And Gabriel is aware of how slowly he works. Much like Stanley Kubrick, Gabriel would spend sometimes years on one album, therefore he set up his own studio, so he can work at his own space without having to pay someone else. During the course of this very short 60 minute documentary, there are several talking head interviews with writers, musicians, and Gabriel's long time producer Daniel Lanois. Not to mention Gabriel himself gives an enlightening interview.
The documentary is intercut with concert and music video footage from the album, if I hear the song 'Sledgehammer' one more time I think I might have a nervous breakdown. This was a very odd album for Gabriel. It came out at the height of the 80s, but it seems like it is a timeless piece of music, although you can hear some 80's synth here and there. I hoped for this short documentary to be better, and to give us something that is not "by the book", but everything feels very scripted and comes across as a dull promo puff piece. For huge fans of Gabriel, you might enjoy this, however you might feel slighted at the lack of information and poor structure.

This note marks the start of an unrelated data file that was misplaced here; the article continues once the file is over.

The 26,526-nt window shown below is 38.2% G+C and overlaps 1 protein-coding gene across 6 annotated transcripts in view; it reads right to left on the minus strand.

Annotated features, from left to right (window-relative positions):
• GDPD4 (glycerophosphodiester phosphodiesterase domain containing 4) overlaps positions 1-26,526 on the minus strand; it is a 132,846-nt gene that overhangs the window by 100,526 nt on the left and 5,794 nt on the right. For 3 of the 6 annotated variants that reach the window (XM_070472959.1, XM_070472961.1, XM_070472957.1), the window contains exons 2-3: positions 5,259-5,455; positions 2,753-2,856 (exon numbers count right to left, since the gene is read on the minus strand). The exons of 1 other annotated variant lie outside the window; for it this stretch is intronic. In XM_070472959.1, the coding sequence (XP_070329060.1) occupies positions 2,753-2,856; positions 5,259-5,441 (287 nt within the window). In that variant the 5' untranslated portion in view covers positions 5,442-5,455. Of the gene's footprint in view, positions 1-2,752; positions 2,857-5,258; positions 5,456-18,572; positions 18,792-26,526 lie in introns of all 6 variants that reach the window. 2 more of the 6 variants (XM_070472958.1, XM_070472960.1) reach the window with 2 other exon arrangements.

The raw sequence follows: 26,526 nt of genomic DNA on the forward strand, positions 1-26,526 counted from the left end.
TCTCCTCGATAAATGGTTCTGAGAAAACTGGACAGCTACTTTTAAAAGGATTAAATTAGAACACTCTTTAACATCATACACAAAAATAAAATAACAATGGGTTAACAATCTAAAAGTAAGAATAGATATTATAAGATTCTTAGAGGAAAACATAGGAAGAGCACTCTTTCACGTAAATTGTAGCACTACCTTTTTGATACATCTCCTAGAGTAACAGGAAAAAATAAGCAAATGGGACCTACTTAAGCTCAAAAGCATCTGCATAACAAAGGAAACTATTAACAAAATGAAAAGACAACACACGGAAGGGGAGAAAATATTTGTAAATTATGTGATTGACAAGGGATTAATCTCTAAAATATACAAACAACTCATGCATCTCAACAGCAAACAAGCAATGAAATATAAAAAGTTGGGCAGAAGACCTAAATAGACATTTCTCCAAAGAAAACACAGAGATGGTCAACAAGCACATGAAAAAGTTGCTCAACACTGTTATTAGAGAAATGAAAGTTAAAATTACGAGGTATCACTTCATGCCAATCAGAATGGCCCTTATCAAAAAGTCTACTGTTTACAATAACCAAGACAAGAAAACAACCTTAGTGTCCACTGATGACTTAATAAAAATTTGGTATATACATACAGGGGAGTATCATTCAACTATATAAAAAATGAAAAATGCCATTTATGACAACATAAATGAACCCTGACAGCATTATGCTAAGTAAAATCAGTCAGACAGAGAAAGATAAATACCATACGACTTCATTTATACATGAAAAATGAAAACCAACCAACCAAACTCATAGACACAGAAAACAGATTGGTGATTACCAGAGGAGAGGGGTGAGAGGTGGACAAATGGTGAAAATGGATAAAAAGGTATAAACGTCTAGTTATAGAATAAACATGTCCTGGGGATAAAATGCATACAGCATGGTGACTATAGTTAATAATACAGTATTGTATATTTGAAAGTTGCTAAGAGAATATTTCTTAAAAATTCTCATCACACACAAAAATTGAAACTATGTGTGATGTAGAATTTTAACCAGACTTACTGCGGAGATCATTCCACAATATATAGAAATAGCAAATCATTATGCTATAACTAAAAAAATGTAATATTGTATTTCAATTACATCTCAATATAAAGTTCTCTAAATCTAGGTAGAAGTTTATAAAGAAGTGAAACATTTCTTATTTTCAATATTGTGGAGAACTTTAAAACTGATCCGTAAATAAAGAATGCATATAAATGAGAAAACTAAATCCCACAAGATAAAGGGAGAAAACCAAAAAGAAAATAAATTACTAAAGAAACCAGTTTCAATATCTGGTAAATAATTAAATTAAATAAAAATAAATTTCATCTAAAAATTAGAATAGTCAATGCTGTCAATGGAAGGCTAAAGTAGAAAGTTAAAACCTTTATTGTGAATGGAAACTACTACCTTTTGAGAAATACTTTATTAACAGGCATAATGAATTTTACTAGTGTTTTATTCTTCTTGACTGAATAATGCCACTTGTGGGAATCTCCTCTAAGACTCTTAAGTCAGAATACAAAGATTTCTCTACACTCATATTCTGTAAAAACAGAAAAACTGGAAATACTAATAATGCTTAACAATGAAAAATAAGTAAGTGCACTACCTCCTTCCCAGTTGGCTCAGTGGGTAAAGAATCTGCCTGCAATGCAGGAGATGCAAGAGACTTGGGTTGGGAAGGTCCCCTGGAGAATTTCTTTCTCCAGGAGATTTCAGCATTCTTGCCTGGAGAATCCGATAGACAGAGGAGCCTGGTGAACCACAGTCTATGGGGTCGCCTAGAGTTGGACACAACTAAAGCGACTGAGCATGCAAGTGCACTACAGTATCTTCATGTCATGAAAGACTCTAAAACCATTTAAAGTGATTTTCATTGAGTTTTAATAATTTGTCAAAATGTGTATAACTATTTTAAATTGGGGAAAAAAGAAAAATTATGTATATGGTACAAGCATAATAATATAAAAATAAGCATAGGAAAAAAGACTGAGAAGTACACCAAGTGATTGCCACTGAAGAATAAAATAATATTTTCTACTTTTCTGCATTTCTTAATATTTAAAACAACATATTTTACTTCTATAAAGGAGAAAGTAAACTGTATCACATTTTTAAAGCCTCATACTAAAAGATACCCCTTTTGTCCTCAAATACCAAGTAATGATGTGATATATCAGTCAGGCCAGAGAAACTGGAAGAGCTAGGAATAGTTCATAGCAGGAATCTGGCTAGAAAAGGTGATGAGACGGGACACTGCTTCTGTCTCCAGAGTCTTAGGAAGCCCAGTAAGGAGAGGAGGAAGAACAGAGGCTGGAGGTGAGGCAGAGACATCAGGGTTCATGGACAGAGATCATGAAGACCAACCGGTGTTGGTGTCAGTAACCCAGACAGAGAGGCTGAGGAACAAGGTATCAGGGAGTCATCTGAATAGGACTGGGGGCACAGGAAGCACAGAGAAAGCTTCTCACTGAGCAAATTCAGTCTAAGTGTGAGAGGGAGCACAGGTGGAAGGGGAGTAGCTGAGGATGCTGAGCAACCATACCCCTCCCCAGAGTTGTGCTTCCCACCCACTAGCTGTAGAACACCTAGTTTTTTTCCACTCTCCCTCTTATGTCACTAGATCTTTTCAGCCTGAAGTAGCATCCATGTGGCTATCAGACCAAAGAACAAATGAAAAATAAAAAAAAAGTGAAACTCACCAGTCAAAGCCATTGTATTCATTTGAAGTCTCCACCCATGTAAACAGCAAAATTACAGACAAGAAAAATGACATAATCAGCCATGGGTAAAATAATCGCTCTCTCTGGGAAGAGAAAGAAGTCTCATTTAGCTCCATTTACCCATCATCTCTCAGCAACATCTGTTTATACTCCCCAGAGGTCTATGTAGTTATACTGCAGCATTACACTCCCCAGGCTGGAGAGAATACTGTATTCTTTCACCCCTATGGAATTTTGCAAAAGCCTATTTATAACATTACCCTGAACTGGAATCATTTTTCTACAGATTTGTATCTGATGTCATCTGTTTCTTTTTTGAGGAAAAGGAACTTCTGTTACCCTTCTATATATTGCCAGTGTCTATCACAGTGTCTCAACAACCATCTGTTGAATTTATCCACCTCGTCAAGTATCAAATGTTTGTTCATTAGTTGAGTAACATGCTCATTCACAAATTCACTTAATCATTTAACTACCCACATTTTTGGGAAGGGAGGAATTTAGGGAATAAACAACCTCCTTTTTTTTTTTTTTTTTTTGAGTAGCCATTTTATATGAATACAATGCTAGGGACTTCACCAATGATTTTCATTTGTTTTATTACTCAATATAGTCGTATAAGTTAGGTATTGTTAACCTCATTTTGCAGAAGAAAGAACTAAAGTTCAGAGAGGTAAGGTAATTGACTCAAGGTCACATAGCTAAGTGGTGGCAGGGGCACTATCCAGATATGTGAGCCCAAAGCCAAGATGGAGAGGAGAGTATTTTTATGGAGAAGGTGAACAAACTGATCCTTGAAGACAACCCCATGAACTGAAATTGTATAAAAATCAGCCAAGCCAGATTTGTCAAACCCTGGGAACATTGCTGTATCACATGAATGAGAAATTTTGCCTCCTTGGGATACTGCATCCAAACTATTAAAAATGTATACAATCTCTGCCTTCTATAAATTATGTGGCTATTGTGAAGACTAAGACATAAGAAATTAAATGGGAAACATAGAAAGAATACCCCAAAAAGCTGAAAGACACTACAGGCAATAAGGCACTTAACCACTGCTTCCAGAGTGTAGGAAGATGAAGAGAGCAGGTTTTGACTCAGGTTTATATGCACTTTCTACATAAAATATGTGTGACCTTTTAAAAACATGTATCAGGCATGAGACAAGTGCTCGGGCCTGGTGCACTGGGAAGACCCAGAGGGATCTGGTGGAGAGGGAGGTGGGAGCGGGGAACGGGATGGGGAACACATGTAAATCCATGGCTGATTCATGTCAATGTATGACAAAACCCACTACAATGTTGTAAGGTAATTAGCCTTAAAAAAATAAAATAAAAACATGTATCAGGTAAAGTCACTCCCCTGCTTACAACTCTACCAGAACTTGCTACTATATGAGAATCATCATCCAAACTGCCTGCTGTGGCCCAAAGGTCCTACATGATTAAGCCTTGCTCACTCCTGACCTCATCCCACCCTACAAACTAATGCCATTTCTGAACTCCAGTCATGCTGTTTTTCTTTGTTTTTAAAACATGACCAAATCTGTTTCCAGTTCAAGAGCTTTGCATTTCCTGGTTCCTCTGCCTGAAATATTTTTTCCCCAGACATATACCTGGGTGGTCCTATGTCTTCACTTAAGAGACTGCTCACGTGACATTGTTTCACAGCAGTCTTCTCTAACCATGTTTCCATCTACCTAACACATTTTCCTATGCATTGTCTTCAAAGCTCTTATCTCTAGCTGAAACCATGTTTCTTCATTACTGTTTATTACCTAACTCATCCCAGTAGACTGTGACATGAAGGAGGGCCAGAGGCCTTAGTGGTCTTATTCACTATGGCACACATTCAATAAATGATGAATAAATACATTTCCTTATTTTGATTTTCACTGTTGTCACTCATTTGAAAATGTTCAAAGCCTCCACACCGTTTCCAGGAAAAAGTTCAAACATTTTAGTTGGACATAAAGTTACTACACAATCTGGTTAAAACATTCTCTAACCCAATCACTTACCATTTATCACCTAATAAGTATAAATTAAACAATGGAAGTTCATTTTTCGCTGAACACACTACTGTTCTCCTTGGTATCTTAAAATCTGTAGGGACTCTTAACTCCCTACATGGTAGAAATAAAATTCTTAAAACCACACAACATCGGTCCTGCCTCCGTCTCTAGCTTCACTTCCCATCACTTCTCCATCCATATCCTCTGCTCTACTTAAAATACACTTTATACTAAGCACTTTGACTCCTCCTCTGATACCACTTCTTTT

This blu-ray disc comes with a 1080i (not even 1080p) transfer with a 1.78:1 aspect ratio. In a few scenes, the aspect ratio was presented in 1.33:1, the original form. The video is typical for a standard made for TV special. The detail looks very good where you can read what is on the dials and sound mixing unit. The colors are vibrant as well, but most everything is shot inside or on a set.
The blacks are deep with some of the archived footage of the old music videos ranging from decent to poor quality. The talking head interviews look good, with the flesh tones coming out natural and smooth. I was hoping to see an up-to-date high definition version of his music videos, but sadly, that's not the case.
Unfortunately, this blu-ray comes with only an uncompressed LPCM 2.0 mix. This is a music documentary, people. Let's get a decent audio mix on here. While this is not a concert film, there are tons of music snippets from Gabriel's library inserted here, and it would have been nice to get the full sound. However, most of this release involve interviews, which sound fairly good.
The dialogue is clear and crisp, which is the only thing that is on this disc, besides some of Gabriel's music making an appearance, but when that does happen, it doesn't sound full. I was hoping for something better here.
'Classic Albums: Peter Gabriel So' is a neat look at the making of Gabriel's famous album. That being said, it's very short and doesn't provide enough information to satisfy me. The sub-par video and audio presentations along with the lackluster extras, which seemed to just be deleted scenes from the actual documentary made the whole film and release mediocre at best. Even if you are a fan of Peter Gabriel, I suggest you rent this one, it doesn't provide enough content to warrant a purchase.